October 22, 2020

Cross-agency partnership creates brighter lines for Cayman Islands road safety


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Royal Cayman Islands Police Services Auxiliary Constable Fabian O’Connor is on a mission to make the roads safer and more accessible for drivers and pedestrians.

AC O’Connor (aka the Dancing Policeman) formed a partnership with National Road Authority () to enhance public safety by improving road markings and traffic signage on the waterfront and central . Over the last couple months, AC O’Connor and NRA’s Supervisor of Signs & Lines, Delroy Myles, secured permission from Traffic Management Panel (TMP) to paint direction signs, chevrons, double yellow lines, and brighten the stop marks throughout central George Town. Once they started on the roadworks, it took and NRA just two Sundays to complete the project.

RCIPS Commissioner Derek Byrne said “AC O’Connor’s collaboration with NRA is a great example of how a beat officer has a view from the ground of what needs to be done, and can work with other agencies to address it together.” I applaud his energy and his initiative, which is making a big difference at the George Town waterfront.”

This all came out of AC O’Connor’s desire to educate hundreds of thousands of customers that use the roads in the middle of the capital during peak hours. Taxi and tour bus drivers made suggestions, and since AC O’Connor walks the streets every day, he noticed many traffic infractions. “Rather than simply give a ticket, I worked with tourist, taxi, tour bus and local drivers on how to improve the road safety,” he said.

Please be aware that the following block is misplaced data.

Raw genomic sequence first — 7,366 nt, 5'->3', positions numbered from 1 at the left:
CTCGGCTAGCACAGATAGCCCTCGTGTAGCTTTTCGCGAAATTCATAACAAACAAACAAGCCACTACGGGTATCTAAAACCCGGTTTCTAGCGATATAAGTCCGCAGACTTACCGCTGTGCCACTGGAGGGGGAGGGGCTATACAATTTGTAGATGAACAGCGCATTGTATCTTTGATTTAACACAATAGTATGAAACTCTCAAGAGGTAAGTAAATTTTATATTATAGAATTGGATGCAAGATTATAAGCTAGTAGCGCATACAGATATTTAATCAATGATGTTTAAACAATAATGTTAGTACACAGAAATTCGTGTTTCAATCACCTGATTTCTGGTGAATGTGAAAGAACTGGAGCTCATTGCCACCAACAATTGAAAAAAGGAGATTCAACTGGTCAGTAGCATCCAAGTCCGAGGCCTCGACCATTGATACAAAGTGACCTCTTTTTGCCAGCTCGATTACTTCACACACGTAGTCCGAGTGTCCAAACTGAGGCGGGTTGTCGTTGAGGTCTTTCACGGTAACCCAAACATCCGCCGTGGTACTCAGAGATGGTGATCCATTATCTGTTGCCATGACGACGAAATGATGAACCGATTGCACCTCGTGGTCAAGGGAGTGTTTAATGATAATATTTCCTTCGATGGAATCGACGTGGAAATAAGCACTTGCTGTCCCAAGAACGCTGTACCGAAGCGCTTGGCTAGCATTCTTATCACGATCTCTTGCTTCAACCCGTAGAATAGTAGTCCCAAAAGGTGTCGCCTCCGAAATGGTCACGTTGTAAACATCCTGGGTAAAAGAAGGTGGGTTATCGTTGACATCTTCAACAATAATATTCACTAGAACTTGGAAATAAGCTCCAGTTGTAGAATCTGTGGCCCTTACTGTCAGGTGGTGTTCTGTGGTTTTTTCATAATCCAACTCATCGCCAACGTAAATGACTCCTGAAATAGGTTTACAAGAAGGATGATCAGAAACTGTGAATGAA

“An essential part of my job is to educate my customers and use my discretion. So I explain to drivers who park within the 45 feet of a crosswalk or on the chevrons how they are blocking the sight of oncoming cars and the danger this creates for all people using our roads.”

AC O’Conner explained that he got the idea when working at the South Terminal and seeing drivers park along the sides of the streets. “I would put traffic cones down to prevent drivers from parking, but this proved to be cumbersome when directing traffic because from time to time I had to move the cones.”

“So I contacted at NRA, and he and I walked the streets to see how we could make further improvements – from painting double yellow lines on the roads to improving the crosswalks – so that drivers were better able to see pedestrians as they crossed, or knew where to park or even what direction to proceed. We in the Cayman Islands drive on the left, but we have visitors who operate on the right,” AC O’Connor said.

Mr Myles was grateful for the collaboration with RCIPS not only because the of the public safety aspect but because of the safety it created while working on this project. “There should not be any confusion with drivers now with the brightened direction lines and arrows. Drivers will know what lanes they should be in when exiting to say North Church Street, and they should know not to enter a one-way street.”

“It was a great project and I never felt so safe while working on this. Drivers slowed down when they saw us working on Sundays,” he added

In fact, AC O’ Connor expressed his thanks to the public and many of George Town business owners who showed their appreciation by providing RCIPS and NRA with food and water as they executed the roadworks.

Deputy Governor Franz Manderson said he was pleased to see the inter-agency partnership. “A common goal for Civil Servants is to work together and engage the community. I am grateful for the thoughtful manner in which Mr Myles and AC O’Connor joined forces and resources of their respective departments to make George Town safer for all road users.”

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